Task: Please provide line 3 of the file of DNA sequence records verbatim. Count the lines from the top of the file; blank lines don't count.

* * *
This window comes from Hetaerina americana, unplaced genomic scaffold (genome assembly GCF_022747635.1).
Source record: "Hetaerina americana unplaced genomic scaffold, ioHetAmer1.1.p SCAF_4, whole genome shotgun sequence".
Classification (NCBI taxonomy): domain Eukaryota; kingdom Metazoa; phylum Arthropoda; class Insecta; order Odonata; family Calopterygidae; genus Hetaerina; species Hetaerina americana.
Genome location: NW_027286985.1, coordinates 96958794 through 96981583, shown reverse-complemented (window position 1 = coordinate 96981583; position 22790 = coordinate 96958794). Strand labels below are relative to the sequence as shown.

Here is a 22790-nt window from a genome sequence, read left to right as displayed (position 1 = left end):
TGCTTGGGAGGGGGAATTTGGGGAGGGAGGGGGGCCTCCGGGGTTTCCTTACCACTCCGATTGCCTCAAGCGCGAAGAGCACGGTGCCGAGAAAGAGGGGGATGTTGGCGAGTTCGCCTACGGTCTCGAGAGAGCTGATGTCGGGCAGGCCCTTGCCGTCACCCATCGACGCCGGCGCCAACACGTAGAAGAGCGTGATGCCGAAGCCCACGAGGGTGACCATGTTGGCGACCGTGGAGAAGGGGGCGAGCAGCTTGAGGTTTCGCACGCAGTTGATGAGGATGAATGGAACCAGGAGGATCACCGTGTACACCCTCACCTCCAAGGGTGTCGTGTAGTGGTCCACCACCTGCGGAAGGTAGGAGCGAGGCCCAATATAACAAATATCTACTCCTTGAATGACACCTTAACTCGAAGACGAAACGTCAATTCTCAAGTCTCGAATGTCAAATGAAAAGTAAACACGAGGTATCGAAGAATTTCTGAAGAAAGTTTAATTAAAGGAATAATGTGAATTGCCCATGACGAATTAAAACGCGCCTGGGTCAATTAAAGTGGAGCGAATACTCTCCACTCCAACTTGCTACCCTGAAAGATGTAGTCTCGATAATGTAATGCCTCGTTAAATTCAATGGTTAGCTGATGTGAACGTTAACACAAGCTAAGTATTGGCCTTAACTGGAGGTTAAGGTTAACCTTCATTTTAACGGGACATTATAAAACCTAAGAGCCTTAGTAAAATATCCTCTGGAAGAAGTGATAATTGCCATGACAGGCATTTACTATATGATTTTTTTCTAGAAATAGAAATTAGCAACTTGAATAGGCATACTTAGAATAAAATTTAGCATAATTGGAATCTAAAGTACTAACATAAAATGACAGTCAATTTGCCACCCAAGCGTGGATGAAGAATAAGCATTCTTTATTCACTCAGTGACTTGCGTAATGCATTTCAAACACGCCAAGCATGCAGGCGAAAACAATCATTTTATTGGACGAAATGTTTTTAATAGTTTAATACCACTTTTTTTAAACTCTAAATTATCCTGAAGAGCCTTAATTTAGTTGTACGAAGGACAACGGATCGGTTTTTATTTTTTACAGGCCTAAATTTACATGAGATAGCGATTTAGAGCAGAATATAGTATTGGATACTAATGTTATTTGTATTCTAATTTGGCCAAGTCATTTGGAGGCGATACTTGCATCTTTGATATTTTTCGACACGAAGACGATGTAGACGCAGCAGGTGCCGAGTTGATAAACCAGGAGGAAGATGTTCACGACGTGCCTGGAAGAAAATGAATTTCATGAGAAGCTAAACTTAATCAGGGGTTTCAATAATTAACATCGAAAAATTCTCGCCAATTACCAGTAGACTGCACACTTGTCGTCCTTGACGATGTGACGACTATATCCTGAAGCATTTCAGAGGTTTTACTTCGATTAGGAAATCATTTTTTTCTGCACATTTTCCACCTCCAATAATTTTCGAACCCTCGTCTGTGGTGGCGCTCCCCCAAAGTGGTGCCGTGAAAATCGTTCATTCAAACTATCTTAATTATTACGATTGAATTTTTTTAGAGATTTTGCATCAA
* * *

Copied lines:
Classification (NCBI taxonomy): domain Eukaryota; kingdom Metazoa; phylum Arthropoda; class Insecta; order Odonata; family Calopterygidae; genus Hetaerina; species Hetaerina americana.